(i) The proposed action is, or is closely similar to, one which normally requires the preparation of an environmental impact statement;
(ii) The nature of the proposed action is one without precedent; or
(iii) There is controversy associated with the environmental effects of the proposed action.
(d)Environmental Impact Statement (EIS).
(1) An Environmental Impact Statement (EIS) is a detailed analysis and report, that presents the environmental effects of a proposed action and its reasonable alternatives. An EIS is prepared for any AFRH action that may have significant effects on the quality of the human environment. A Notice of Intent will be prepared and published in the Federal Register as soon as practicable after deciding to prepare an EIS. When a lengthy period of time will elapse between the decision to prepare the EIS and preparation of the EIS, the notice of intent should be published at a reasonable time prior to preparing the EIS.
(2) Certain AFRH actions are likely to have significant effects on the quality of the human environment, and hence typically require an EIS. These classes of action are listed in appendix C to part 200.
(3) When it appears that the action is likely to have significant effects on the quality of the human environment, AFRH will prepare an EIS. An action that typically requires an EIS is found in appendix C to part 200. An EA may be prepared to aid in deciding whether an EIS is needed, or the responsible official may decide to prepare an EIS without preparing an EA.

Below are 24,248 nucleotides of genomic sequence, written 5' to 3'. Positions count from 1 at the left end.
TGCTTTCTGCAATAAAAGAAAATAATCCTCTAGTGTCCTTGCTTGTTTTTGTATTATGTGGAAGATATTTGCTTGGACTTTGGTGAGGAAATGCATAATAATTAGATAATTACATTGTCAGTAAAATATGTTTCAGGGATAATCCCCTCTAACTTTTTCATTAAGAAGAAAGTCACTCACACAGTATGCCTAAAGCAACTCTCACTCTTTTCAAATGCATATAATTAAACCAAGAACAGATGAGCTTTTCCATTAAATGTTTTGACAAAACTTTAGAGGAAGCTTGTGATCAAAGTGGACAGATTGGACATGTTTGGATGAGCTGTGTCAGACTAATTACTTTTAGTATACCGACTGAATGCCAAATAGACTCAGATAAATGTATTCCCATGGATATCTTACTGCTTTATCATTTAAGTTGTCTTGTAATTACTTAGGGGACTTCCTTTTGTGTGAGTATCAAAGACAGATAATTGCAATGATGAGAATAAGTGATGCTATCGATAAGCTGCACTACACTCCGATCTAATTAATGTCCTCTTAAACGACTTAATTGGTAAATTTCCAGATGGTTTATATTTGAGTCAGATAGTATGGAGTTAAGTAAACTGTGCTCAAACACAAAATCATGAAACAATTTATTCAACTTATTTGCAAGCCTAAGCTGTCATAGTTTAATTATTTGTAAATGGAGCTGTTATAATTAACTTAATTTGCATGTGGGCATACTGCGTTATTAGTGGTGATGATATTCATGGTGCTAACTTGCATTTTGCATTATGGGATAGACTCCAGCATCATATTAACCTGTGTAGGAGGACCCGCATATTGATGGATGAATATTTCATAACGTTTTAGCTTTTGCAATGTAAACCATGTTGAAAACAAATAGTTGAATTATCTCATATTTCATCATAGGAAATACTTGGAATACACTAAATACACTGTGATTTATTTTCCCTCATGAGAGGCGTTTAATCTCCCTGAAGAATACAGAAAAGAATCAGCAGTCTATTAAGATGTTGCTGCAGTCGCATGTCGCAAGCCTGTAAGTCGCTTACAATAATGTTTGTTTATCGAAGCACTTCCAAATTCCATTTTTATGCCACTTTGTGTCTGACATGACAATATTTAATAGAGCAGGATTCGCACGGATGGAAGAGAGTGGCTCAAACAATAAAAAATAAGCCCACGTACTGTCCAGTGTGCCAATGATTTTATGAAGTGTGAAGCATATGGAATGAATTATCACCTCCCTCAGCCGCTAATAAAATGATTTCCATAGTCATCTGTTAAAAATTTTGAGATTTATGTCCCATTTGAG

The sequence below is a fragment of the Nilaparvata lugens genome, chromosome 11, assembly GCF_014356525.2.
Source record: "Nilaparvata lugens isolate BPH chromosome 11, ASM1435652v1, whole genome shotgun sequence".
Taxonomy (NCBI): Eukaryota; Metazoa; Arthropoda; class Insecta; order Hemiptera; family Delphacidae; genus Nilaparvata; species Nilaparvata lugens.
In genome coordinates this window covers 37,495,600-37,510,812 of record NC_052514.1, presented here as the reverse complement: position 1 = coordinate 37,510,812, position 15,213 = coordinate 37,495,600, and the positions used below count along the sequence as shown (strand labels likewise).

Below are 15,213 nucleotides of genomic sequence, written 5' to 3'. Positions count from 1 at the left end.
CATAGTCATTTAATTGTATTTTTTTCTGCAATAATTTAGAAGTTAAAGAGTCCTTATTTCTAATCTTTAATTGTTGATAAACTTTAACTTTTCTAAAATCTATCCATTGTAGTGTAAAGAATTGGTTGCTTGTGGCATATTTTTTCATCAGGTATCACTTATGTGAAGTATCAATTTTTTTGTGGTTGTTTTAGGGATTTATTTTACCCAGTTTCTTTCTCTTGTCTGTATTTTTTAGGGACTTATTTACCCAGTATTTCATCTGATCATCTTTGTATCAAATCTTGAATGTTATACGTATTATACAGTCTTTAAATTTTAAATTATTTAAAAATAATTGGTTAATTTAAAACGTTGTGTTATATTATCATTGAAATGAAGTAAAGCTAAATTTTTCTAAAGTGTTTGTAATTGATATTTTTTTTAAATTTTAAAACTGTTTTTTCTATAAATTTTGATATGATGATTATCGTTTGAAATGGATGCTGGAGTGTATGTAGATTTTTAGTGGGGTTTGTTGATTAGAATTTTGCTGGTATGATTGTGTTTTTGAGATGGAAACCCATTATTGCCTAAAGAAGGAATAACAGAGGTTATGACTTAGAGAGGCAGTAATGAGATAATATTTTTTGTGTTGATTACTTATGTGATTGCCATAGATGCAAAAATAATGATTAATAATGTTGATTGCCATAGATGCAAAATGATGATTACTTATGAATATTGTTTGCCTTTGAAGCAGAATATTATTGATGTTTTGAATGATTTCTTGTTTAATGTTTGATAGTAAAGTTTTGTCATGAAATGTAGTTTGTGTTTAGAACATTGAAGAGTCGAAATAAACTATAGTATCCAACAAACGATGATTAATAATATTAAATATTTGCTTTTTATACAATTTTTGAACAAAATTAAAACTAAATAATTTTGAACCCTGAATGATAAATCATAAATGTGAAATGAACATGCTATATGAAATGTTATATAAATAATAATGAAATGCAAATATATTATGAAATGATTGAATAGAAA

(e)Supplemental statements. If an EA or an EIS has been completed and the AFRH goes to implement the action, but no action has been taken within four years of the completion of the EA or EIS, the AFRH will review the document to determine if circumstances have changed that would warrant a supplement to the original document. A supplemental statement will be provided to the decision maker to inform the decisions on whether and how to proceed with the proposed action and be maintained with the previous EA or EIS and related records for the proposed action.
(f)Using NEPA in decision making.
(1) Compliance with NEPA and related authorities will begin at the earliest point in planning any action, when the widest reasonable range of alternatives is open for consideration.
(2) The NEPA review process will be carried out in coordination with continued planning.
(3) All personnel involved in planning actions should view NEPA review as part of effective planning, not as a mere documentation requirement.
(4) Outside agencies, State and local governments, Indian Tribes, and the public will whenever practicable be afforded reasonable opportunities to participate in the NEPA process.
(5) The results of NEPA review will be fully considered by each AFRH decision-maker before making a decision on an action subject to such review and the alternatives considered by the decision-maker will be encompassed within the range of alternatives for the action.
(6) AFRH will ensure relevant environmental documents, comments, and responses are part of the record in formal rulemaking or adjudicatory proceedings.
(7) Executives and other employees responsible for aspects of NEPA review will be held accountable for the performance of such responsibilities, through performance reviews and other administrative mechanisms.